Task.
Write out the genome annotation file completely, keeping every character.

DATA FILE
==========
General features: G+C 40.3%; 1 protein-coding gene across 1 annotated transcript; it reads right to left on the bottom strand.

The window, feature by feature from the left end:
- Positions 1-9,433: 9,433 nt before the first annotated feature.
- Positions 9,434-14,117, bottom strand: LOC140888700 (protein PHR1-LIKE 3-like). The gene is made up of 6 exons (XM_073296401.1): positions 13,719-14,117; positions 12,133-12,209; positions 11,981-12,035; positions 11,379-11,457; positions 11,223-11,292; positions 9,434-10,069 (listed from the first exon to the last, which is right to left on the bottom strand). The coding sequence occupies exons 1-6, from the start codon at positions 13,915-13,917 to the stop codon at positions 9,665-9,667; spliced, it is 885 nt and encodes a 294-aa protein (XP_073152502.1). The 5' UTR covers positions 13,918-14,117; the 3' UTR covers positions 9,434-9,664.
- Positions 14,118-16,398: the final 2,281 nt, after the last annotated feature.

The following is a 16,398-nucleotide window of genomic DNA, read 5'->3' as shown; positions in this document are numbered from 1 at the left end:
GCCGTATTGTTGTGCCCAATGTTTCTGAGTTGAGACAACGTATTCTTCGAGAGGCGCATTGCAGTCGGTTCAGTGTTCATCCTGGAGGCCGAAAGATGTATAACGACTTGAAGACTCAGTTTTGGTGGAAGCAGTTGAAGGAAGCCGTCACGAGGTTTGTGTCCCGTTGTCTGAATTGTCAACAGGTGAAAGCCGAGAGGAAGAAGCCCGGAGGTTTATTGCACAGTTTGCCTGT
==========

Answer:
General features: G+C 40.3%; 1 protein-coding gene across 1 annotated transcript; it reads right to left on the bottom strand.

The window, feature by feature from the left end:
- Positions 1-9,433: 9,433 nt before the first annotated feature.
- Positions 9,434-14,117, bottom strand: LOC140888700 (protein PHR1-LIKE 3-like). The gene is made up of 6 exons (XM_073296401.1): positions 13,719-14,117; positions 12,133-12,209; positions 11,981-12,035; positions 11,379-11,457; positions 11,223-11,292; positions 9,434-10,069 (listed from the first exon to the last, which is right to left on the bottom strand). The coding sequence occupies exons 1-6, from the start codon at positions 13,915-13,917 to the stop codon at positions 9,665-9,667; spliced, it is 885 nt and encodes a 294-aa protein (XP_073152502.1). The 5' UTR covers positions 13,918-14,117; the 3' UTR covers positions 9,434-9,664.
- Positions 14,118-16,398: the final 2,281 nt, after the last annotated feature.

The following is a 16,398-nucleotide window of genomic DNA, read 5'->3' as shown; positions in this document are numbered from 1 at the left end:
GCCGTATTGTTGTGCCCAATGTTTCTGAGTTGAGACAACGTATTCTTCGAGAGGCGCATTGCAGTCGGTTCAGTGTTCATCCTGGAGGCCGAAAGATGTATAACGACTTGAAGACTCAGTTTTGGTGGAAGCAGTTGAAGGAAGCCGTCACGAGGTTTGTGTCCCGTTGTCTGAATTGTCAACAGGTGAAAGCCGAGAGGAAGAAGCCCGGAGGTTTATTGCACAGTTTGCCTGT